Russia has refused to explain how a Russian-made nerve agent was used in an attack on a former spy on the streets of Britain.
Prime Minister Theresa May gave the Russian government until midnight today to explain any involvement in the poisoning of Sergei Skripal and his daughter Yulia.
But midnight came and went without word from Russia.
Mrs May said: "Either this was a direct act by the Russian state against out country or the Russian government lost control of this potentially catastrophically damaging nerve agent, and allowed it to get into the hands of others."
Yesterday foreign minister Sergei Lavrov described claims of his country’s involvement as "rubbish" and the embassy sent out a series of scathing tweets that directly threatened the UK.
It said it would refuse to respond to "London’s ultimatum until it receives samples of the chemical substance to which the UK investigators are referring".
Double agent Mr Skripal, 66, and Yulia, 33, were found slumped on a bench in Salisbury, Wiltshire after eating at the city centre Zizzi on March 4.
The pair are critically ill and police have confirmed that a total of 38 people have required hospital treatment since the attack on ten days ago.
Mrs May’s ultimatum came came as another Russian exile was found dead on British soil.
Counter-terror police launched a probe into the death of anti-Putin exile Nikolai Glushkov whose body was discovered in his south west London home on Monday night.
Glushkov was reportedly close friends with the oligarch Boris Berezovsky , who died in mysterious circumstances in 2013.
US President Donald Trump and Mrs May have agreed on the "need for consequences for those who use these heinous weapons in flagrant violation of international norms".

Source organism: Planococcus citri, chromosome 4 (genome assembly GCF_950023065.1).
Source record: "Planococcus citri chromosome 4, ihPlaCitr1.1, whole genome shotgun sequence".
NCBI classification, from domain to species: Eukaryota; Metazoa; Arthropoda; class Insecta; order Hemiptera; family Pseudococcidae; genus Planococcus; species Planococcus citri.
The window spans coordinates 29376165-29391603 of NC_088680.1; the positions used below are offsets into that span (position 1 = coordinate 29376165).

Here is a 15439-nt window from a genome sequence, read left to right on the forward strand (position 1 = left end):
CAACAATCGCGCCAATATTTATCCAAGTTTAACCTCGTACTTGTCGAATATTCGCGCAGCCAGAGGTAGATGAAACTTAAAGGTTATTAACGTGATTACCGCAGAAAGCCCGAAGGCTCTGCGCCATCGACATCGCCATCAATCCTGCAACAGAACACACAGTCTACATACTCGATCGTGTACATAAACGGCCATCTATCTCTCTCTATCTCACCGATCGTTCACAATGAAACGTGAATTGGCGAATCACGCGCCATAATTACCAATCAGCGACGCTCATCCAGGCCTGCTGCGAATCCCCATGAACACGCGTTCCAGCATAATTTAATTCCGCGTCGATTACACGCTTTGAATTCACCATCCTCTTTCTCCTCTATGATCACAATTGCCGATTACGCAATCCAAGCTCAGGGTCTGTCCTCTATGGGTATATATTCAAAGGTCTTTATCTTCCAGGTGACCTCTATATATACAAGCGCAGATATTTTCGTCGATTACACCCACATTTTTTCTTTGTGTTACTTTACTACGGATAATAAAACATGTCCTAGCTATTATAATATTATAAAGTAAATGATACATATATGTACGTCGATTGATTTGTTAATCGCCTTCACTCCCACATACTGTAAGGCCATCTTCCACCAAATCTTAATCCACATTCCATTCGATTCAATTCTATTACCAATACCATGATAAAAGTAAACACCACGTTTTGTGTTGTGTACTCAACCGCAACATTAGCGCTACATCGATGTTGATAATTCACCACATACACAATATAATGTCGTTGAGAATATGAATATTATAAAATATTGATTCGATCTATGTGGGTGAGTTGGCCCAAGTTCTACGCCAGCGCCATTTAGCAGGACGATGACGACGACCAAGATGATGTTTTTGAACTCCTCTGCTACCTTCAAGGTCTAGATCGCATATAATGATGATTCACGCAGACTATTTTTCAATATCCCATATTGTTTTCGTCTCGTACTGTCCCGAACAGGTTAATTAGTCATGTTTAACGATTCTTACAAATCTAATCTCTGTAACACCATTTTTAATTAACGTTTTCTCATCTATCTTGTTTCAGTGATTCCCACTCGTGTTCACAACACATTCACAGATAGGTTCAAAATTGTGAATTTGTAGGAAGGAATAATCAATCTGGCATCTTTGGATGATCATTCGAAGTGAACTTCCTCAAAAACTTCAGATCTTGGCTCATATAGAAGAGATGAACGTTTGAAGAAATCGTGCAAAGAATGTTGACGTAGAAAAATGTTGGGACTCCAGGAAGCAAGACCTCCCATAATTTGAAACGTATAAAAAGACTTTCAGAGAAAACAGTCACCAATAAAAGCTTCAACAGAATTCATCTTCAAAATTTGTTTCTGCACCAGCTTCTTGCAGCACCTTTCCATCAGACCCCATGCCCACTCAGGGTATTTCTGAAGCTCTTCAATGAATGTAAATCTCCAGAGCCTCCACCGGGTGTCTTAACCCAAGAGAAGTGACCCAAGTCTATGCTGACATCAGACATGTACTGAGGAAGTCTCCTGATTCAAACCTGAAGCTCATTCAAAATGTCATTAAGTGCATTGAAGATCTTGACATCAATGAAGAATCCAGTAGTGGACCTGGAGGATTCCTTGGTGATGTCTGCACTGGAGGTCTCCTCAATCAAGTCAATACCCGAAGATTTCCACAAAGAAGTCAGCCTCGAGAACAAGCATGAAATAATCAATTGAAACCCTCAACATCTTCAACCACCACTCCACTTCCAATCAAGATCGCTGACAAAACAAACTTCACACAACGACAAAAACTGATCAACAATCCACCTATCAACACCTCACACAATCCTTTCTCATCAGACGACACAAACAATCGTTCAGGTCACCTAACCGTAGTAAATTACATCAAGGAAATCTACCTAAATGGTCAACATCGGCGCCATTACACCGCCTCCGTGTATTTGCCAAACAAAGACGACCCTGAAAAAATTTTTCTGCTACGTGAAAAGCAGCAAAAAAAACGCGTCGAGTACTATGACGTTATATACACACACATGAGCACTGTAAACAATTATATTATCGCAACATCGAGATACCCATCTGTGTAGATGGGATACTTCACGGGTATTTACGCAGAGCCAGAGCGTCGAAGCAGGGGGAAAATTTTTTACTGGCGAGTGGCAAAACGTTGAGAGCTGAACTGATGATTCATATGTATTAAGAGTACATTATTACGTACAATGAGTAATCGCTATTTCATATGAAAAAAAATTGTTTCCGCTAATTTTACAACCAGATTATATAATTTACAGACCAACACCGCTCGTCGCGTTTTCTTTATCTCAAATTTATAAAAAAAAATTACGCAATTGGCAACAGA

A White House spokesman said: "President Trump stated the United States stands in solidarity with its closest ally and is ready to provide any assistance the United Kingdom requests for its investigation.
"President Trump agreed with Prime Minister May that the Government of the Russian Federation must provide unambiguous answers regarding how this chemical weapon, developed in Russia, came to be used in the United Kingdom.
"The two leaders agreed on the need for consequences for those who use these heinous weapons in flagrant violation of international norms."
Yesterday the Russian embassy said its country will take action if the British Government continues to suggest it was involved in the poisoning of former MI6 informant Skripal .
In seven tweets the embassy said Russia will not co-operate with the UK inquiry into how Mr Skripal and his daughter, Yulia, were poisoned in Salisbury, until it has been given a sample of the substance used.
It added: "Any threat to take ‘punitive’ measures against Russia will meet with a response. The British side should be aware of that."
In another tweet the embassy stated: "Britain must comply with the Chemical Weapons Convention which stipulates joint investigation into the incident, for which Moscow is ready."
Another said: "Without that, there can be no sense in any statements from London. The incident appears to be yet another crooked attempt by the UK authorities to discredit Russia."
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